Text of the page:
John Cowan - Grand Grandparents

Publish Date
Friday, 14 July 2017, 2:04PM
Photo: Getty Images

Photo: Getty Images

By John Cowan

Being a grandparent can be, should be, wonderful. Having grandparents involved in your kid’s lives can be, should be wonderful too. But over the years I’ve heard niggles from both parents and grandparents – so I know it’s not always Disneyland – but I’ve also seen it work well, so here is just one tip that can iron out a lot of typical problems.  The tip is an attitude – respect.

Parents:  respect your own parents’ and in-laws’ knowledge and experience; respect the fact that they will be acting out of good intentions, even if they are not doing exactly what you would like; and respect that their parenting ideas were formed in another era. Here’s a big one: respect your partner’s relationship with his or her parents… it’s very straining on a relationship to grizzle about your in-laws. And perhaps the biggest one: respect your own ability and authority with your own kids. I know it’s your Mum and Dad, I know they are always worth listening to, and you hate offending them,  but they are your kids and the buck stops with you.  Respect yourself enough not to be upset or offended if your parents want to push in too much or offer advice that sounds like criticism.

Now –  Grandparent  –  you’ve been listening in to that advice. What do you reckon?  I bet you agree with it and it’s probably the advice you would give any young parents dealing with their parents.  So you won’t mind me pointing out that you’ve got some respecting to do as well with your own kids. I know you can see faults and problems, I know you want to help, but we of the older generation have to respect their rights as a mum and dad: no one should push in to that role of the parent with their child.  Of course, occasionally, sad stuff in families happens around drugs, crime, mental health and then grandparents might need to step in, for the for the sake of their grandkids, but, normally, we cheer from the sideline and help when asked.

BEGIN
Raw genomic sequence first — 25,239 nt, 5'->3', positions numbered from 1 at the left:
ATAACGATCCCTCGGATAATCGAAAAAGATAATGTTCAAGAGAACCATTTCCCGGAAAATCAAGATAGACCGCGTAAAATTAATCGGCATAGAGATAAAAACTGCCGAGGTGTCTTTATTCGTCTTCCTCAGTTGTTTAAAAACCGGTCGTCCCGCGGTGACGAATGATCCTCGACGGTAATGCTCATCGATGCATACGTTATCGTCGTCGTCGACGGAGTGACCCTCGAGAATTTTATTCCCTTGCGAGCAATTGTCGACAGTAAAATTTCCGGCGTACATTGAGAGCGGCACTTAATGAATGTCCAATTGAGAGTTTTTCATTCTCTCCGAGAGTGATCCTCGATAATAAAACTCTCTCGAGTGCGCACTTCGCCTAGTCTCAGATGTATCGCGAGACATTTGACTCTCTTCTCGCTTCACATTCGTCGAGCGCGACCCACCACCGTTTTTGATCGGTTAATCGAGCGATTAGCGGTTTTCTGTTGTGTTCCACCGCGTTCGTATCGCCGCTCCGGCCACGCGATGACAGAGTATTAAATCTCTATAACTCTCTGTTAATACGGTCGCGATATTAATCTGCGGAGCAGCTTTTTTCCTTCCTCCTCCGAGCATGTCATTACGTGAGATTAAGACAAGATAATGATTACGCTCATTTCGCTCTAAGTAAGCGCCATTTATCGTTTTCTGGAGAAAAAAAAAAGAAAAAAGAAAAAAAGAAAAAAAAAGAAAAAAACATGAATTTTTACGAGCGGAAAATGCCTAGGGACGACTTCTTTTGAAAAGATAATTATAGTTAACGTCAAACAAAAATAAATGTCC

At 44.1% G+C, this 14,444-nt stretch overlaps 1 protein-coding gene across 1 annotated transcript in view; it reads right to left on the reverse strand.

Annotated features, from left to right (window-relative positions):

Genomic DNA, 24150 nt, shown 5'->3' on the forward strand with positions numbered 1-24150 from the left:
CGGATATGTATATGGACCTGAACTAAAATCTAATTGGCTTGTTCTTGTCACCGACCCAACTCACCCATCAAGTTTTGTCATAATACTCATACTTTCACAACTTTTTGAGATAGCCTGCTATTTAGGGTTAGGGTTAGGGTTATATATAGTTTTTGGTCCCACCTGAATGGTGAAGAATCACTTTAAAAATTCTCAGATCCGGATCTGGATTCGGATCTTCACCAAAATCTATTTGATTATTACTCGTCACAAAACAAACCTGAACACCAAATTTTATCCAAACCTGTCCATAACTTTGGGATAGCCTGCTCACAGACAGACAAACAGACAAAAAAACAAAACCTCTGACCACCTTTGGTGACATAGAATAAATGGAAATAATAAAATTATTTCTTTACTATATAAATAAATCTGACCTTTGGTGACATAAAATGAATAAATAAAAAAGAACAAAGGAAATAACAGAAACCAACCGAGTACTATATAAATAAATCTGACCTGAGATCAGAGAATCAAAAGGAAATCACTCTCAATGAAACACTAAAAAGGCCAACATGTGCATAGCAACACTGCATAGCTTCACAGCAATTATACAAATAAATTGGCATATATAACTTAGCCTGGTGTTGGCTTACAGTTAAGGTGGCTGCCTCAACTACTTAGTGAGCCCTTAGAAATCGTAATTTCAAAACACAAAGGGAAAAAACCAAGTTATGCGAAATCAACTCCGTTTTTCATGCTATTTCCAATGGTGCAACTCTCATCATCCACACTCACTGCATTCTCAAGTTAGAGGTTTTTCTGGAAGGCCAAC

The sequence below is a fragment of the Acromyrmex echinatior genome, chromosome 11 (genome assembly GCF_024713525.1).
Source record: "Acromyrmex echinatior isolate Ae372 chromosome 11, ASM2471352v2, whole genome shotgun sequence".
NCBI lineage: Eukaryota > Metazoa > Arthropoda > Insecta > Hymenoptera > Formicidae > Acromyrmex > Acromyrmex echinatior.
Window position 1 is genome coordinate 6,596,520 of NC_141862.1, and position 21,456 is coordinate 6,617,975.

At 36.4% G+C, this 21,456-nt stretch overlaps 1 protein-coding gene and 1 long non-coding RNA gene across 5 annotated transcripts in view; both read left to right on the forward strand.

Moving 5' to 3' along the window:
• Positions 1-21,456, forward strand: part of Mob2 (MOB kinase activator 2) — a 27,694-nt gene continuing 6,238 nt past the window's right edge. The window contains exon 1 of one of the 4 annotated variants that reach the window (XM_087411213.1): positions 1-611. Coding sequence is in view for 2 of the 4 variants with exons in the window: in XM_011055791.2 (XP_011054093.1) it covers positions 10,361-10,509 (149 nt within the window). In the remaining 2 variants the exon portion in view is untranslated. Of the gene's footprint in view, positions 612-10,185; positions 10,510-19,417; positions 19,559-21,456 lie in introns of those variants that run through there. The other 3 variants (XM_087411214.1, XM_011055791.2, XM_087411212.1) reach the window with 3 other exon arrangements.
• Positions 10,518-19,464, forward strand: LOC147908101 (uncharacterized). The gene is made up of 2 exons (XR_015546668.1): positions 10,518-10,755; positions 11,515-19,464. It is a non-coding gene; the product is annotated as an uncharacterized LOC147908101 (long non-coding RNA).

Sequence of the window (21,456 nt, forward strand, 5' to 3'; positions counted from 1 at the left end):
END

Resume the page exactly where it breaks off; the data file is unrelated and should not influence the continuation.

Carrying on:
One other area or respect, Grandparent: respect your own boundaries. Don’t allow your willingness to help to be taken advantage of. Help when asked, but only when you want to and when it is convenient. If it clashes with your judo classes or mountain biking?  Tough! Your kids will have to find someone else.


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About John

John has been with The Parenting Place ( for seventeen years as their senior writer and presenter.  He had various roles working with youth and families prior to that but actually started his working life as a scientist in neurophysiology at Auckland Hospital.  As well as writing and speaking, John is frequently on radio and television.

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